Two of Las Vegas’ iconic casinos, the MGM and Caesars hotel, have fallen victim to a major cyberattack. Over the course of this week, it has been revealed that computer systems had been left severely disrupted, causing widespread panic throughout the hospitality and gaming industry.
Reports claim casino guests and staff have had difficulties accessing room reservations, making transactions, and using key services. The management immediately initiated an emergency response protocol to contain the situation and mitigate the damage.
MGM Resorts International, the parent company of MGM Caesar, confirmed the attack in a press release issued this week. The statement noted that the company’s IT security teams were working tirelessly to restore normalcy. In the meantime, they assured customers that their personal and financial information remained secure due to advanced encryption protocols and immediate action taken to isolate the affected systems.
Local law enforcement and federal agencies have launched an investigation into the cyberattack. Their primary focus is on identifying the perpetrators behind this breach and determining their motives. The casino’s surveillance footage is expected to be a crucial piece of evidence in the ongoing investigation.
This incident serves as a stark reminder of the importance of cybersecurity measures, not only for corporations but also for the protection of customers’ sensitive information. As the investigation unfolds, MGM Resorts International has promised to keep its stakeholders and the public informed about any developments related to the cyberattack.
The following cybersecurity experts have provided their insights and thoughts.
James McQuiggan, security awareness advocate at KnowBe4:
Organizations work tirelessly to protect their infrastructure and data from cybercriminals. The challenge lies with the third-party service providers who can also access the network. If they have a different security culture and mindset, it can only be a matter of time before your organization succumbs to an attack. While cybersecurity occurs daily, a Third Party Risk Management program is crucial to assess vendors, security practices, controls, past breaches, and financial stability. Proactively managing third-party cyber risk is crucial for resilience. A robust TPRM program can pay significant dividends in the long run and will only lead to a data breach without one.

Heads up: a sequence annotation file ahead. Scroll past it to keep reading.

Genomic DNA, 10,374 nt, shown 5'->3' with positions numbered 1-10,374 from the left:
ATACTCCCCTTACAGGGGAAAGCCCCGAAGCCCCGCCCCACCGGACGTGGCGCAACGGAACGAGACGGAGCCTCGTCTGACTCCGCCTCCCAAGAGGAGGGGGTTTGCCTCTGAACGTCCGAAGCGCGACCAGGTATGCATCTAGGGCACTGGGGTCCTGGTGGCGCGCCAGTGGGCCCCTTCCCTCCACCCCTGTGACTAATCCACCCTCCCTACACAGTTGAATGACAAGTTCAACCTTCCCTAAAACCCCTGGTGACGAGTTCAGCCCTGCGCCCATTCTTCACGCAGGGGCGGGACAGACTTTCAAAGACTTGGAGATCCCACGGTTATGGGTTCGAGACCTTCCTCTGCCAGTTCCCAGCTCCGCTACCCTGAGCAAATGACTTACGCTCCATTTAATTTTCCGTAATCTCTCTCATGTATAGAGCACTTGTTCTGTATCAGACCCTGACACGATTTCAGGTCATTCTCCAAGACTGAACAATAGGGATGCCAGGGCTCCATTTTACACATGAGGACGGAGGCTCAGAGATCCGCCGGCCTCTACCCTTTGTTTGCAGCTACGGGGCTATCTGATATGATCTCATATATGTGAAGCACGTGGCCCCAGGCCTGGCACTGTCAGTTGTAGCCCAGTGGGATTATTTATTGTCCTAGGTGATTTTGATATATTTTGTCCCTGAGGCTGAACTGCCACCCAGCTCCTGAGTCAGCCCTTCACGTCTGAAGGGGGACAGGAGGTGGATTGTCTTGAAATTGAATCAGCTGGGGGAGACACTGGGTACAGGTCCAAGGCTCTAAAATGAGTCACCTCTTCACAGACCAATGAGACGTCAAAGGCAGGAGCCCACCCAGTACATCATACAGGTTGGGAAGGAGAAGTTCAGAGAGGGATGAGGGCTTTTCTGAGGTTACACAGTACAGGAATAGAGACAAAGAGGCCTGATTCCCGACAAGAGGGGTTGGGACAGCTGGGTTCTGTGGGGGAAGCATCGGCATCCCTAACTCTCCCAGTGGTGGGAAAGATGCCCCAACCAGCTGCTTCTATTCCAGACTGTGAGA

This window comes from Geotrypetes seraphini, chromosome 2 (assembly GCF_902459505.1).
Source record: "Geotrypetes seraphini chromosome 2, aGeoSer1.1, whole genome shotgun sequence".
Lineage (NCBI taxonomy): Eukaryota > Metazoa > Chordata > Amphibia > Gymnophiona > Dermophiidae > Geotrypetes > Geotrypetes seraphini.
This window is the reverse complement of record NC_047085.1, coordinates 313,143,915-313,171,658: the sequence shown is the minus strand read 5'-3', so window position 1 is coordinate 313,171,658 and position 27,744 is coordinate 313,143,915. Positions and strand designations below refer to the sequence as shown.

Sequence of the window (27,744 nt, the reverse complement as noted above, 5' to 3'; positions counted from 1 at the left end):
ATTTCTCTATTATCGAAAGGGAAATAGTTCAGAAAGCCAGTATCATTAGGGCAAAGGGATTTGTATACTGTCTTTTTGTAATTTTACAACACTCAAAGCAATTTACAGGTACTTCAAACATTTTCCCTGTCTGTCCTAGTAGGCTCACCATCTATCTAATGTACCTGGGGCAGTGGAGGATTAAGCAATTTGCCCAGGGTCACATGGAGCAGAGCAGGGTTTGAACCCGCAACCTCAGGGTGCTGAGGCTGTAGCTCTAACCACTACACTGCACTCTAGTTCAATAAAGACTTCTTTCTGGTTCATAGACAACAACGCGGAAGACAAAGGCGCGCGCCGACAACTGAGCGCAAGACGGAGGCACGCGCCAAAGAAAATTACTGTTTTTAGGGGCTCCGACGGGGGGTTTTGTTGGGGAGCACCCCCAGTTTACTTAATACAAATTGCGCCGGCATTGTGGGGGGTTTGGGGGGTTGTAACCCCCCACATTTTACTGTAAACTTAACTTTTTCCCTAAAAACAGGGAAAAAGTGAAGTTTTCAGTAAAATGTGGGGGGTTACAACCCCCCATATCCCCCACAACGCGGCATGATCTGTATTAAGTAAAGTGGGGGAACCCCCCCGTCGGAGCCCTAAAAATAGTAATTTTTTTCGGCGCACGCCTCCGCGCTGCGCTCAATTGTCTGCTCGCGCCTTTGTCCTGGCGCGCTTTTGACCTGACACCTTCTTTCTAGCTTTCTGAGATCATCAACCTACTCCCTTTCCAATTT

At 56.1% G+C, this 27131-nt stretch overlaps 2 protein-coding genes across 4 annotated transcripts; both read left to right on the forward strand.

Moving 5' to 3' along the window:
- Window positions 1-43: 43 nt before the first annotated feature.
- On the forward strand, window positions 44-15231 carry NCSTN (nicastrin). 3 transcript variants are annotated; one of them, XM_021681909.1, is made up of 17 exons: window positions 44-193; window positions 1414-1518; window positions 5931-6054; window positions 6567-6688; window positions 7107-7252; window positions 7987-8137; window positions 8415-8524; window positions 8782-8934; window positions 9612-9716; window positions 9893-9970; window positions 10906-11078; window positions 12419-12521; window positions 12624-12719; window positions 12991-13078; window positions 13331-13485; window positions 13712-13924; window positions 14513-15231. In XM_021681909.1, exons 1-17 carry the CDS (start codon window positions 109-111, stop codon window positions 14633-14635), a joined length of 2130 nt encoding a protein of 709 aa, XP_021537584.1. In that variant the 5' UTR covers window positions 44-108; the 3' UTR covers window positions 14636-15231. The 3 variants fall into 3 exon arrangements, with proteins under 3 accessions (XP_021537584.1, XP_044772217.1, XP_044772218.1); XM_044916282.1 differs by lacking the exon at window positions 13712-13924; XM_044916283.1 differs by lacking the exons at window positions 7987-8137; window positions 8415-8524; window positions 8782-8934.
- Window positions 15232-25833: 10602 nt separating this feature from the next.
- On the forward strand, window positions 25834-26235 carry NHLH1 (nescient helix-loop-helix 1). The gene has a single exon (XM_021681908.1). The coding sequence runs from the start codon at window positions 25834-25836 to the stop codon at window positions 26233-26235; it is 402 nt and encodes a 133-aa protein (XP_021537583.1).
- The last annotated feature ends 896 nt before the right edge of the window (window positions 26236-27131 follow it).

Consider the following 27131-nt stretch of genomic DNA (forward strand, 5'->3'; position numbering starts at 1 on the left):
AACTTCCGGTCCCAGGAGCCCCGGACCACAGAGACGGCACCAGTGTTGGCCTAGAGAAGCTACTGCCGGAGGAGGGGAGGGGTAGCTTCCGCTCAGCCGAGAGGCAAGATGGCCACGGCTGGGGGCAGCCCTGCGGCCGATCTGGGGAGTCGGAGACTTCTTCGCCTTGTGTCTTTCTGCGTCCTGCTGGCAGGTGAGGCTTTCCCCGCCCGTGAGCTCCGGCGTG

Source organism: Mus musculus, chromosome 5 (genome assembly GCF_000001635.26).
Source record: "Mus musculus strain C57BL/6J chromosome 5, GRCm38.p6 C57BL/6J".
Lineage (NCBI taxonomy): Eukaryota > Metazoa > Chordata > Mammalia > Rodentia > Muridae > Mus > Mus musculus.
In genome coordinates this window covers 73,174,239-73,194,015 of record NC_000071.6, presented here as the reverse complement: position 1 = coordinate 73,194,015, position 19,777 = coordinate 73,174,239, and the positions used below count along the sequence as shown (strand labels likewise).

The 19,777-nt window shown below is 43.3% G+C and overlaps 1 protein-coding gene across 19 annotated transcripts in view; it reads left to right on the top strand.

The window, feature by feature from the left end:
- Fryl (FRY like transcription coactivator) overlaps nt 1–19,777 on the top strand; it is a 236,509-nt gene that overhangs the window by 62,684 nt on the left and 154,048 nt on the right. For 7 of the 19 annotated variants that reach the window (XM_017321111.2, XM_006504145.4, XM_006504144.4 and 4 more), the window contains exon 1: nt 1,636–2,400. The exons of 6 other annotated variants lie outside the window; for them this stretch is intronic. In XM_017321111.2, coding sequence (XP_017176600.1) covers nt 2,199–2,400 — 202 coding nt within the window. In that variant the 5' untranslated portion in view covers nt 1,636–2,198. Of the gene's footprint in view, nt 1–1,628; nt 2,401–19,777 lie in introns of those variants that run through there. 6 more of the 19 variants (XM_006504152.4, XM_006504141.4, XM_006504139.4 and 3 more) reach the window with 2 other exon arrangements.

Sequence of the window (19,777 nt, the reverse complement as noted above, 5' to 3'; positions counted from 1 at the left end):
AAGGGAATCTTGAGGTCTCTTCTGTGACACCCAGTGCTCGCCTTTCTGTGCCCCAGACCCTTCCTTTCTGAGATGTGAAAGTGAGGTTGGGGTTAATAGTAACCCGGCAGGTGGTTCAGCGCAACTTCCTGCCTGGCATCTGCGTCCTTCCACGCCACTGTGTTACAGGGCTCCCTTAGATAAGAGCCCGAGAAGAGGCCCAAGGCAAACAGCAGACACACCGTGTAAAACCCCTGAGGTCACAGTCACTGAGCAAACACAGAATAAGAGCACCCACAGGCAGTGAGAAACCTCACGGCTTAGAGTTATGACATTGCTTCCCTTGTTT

Darren James, a Senior Product Manager at Specops Software:
This is another example of where threat actors are using a combination of publicly available information, technology, and human behavior to gain access to valuable and sensitive systems and data. It’s important for organizations to realize that zero trust extends to all processes including those of the service desk. Securely verifying the user at the other end of the line has never been more important, you can no longer rely on weak factors such as a recognizable voice, or a shared code word. Without secure verification at the service desk, you’ll be leaving yourselves open to both monetary and reputational consequences – something that appears in this case that could have been avoided.
In an era where digital transformation is reshaping the way the tourism industry operates, the reliance on interconnected systems and data-driven processes has never been greater. As such, the sector becomes an attractive target for cybercriminals seeking financial gain or to exploit vulnerabilities for malicious purposes. The MGM Resorts incident is emblematic of this overarching challenge. Recognizing the pivotal role technology plays in enhancing guest experiences, optimizing operations, and facilitating global connectivity, the tourism industry must allocate resources to bolster its cybersecurity posture. To that purpose, data-centric security stands as the most effective approach in safeguarding organizations within the tourism industry due to its inherent focus on protecting the core asset that cybercriminals seek to exploit: data itself.
Fergal Lyons, Cybersecurity Evangelist at Centripetal: